Another good thing about the film was that there were likeable characters on both sides, as opposed to a film like "Star Wars" where it is very much good vs evil. It reminded me of "The Eagle has Landed" in that respect (the book, since I haven't seen the film). At the same time, they were mostly flawed characters, so that made them more human. I think Hector probably came out best in it. It's a shame that Helen had the morals of an alley-cat, really...

Speaking of Helen, her relationship with Paris at the start of the film wasn't exactly subtle. The main advantage to the way it was portrayed ("I've made a lot of mistakes this week...") was that we skipped the start of it. So, rather than having them fall into bed together as soon as they met, it may be that they'd spent a month getting to know each other first. The main problem was when someone suggested sending her back to the Greeks, and this idea got vetoed. I can understand why the film wanted to address this point, but I don't think they came up with any compelling reasons as to why it would be a bad idea. I think that if they'd done it soon enough, a lot of problems could have been averted. However, by the time it got to the fight between Hector and Achilles, events had taken on their own momentum, so it was too late.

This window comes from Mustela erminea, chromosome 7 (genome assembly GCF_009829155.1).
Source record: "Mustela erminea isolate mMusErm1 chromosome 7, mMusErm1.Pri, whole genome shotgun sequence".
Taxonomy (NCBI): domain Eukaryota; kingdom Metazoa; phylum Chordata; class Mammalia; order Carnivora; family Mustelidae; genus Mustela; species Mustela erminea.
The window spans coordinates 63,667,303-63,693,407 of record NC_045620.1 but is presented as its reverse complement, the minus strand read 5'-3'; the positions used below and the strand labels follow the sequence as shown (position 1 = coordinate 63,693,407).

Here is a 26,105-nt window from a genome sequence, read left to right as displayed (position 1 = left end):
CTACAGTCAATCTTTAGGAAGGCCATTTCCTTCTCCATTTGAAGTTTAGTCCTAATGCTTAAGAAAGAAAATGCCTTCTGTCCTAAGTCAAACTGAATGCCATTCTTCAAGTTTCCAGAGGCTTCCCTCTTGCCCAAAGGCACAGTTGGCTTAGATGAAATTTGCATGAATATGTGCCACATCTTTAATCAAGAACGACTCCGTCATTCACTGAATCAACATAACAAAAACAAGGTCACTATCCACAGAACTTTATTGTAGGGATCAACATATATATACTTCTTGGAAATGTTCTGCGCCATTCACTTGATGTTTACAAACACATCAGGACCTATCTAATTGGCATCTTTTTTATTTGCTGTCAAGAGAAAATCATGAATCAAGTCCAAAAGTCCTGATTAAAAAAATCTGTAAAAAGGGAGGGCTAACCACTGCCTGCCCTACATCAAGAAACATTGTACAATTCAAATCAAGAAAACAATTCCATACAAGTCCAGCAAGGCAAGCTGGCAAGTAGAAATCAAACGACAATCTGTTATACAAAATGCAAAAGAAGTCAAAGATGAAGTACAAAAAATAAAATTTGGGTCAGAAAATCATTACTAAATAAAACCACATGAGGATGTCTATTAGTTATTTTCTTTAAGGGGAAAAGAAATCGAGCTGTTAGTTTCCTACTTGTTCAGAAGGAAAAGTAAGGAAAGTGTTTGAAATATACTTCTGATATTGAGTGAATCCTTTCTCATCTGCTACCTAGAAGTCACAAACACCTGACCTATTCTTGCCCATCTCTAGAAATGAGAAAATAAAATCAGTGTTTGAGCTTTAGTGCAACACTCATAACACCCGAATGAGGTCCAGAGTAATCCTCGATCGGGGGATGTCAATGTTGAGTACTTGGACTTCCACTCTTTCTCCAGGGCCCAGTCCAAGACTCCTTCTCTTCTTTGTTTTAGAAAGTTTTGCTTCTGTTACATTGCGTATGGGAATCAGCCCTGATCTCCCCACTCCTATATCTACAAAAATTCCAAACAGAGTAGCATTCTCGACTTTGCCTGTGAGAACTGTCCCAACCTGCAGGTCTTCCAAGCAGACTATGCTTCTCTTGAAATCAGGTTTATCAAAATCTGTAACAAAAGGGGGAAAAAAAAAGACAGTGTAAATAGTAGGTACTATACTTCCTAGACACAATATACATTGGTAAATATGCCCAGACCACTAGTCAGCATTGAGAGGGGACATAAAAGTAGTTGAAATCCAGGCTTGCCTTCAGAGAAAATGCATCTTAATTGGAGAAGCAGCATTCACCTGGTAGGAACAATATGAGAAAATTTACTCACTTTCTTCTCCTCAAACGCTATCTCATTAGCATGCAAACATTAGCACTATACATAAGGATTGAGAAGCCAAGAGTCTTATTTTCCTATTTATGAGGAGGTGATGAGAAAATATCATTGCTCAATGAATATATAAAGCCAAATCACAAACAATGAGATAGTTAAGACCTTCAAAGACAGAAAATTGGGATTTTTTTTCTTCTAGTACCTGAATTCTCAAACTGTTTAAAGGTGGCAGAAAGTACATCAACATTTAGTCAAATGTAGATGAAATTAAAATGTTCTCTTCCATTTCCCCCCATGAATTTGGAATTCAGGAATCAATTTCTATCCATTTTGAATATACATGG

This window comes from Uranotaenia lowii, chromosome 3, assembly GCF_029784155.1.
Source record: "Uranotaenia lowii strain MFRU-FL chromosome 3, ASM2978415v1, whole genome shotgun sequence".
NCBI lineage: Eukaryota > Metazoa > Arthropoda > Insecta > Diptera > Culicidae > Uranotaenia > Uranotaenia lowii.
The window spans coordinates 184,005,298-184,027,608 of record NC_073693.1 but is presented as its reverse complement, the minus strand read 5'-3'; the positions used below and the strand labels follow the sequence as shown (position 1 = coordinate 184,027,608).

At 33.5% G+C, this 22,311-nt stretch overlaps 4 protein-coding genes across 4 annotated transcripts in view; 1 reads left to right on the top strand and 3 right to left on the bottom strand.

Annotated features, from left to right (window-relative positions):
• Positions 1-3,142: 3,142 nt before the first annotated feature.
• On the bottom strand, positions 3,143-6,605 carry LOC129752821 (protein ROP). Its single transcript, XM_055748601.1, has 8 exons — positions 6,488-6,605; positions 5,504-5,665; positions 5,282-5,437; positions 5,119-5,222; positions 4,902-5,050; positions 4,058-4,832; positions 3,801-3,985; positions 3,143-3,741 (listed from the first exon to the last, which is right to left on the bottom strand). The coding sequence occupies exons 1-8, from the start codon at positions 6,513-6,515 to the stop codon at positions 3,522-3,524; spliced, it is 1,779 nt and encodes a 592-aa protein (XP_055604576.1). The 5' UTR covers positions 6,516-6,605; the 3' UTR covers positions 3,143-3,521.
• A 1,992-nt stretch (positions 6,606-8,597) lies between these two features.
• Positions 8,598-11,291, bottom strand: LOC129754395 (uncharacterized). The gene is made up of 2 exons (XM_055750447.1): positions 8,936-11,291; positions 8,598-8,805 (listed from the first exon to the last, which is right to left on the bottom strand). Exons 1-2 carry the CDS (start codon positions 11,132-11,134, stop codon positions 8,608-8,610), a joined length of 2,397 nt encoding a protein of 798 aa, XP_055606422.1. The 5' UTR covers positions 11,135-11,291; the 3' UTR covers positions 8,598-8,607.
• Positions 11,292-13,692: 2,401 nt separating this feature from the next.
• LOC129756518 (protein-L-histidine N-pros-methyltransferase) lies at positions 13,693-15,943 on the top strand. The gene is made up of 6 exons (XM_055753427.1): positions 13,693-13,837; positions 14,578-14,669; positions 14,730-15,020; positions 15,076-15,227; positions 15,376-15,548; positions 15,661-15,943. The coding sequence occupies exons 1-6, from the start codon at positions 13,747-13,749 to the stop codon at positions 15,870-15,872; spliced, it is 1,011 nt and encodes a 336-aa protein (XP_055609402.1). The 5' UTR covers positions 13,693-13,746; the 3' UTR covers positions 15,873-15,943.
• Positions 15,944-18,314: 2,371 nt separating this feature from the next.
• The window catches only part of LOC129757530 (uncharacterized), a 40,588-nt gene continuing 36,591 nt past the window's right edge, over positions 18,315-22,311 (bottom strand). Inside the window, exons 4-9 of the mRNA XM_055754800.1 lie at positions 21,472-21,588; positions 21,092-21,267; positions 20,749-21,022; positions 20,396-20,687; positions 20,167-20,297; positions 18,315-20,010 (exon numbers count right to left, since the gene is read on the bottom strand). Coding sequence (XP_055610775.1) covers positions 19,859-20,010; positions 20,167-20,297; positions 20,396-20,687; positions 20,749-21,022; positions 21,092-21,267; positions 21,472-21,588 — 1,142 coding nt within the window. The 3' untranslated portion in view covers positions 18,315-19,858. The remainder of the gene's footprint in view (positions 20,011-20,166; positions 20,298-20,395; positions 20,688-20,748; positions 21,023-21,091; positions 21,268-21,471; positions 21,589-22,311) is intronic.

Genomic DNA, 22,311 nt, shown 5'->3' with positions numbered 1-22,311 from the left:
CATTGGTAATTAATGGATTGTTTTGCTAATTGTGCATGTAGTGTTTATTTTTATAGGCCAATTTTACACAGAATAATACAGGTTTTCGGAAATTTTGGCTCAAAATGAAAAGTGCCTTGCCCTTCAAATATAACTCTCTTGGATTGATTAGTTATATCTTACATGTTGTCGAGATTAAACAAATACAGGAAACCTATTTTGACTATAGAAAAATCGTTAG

I mentioned that there were likeable characters on both sides. More generally, I think the Trojan army came out better, but that's mainly because they were defending their home. For instance, when the Greeks fled back to the beach, and the Trojans didn't follow, there was a short-term reason for that (staying out of range of the Greek archers). However, it also occurred to me that it wasn't at all in the Trojan interest to destroy the Greek ships, since the Greeks would then be stuck there. From a strategic point of view, it makes sense to say "If you come to us, we'll defend ourselves. If you want to leave, go ahead, we won't stop you." This effectively gives them the moral high ground of being brave, yet noble.

Anyway, all in all a good film, and I'm sure I'll watch it again in the future.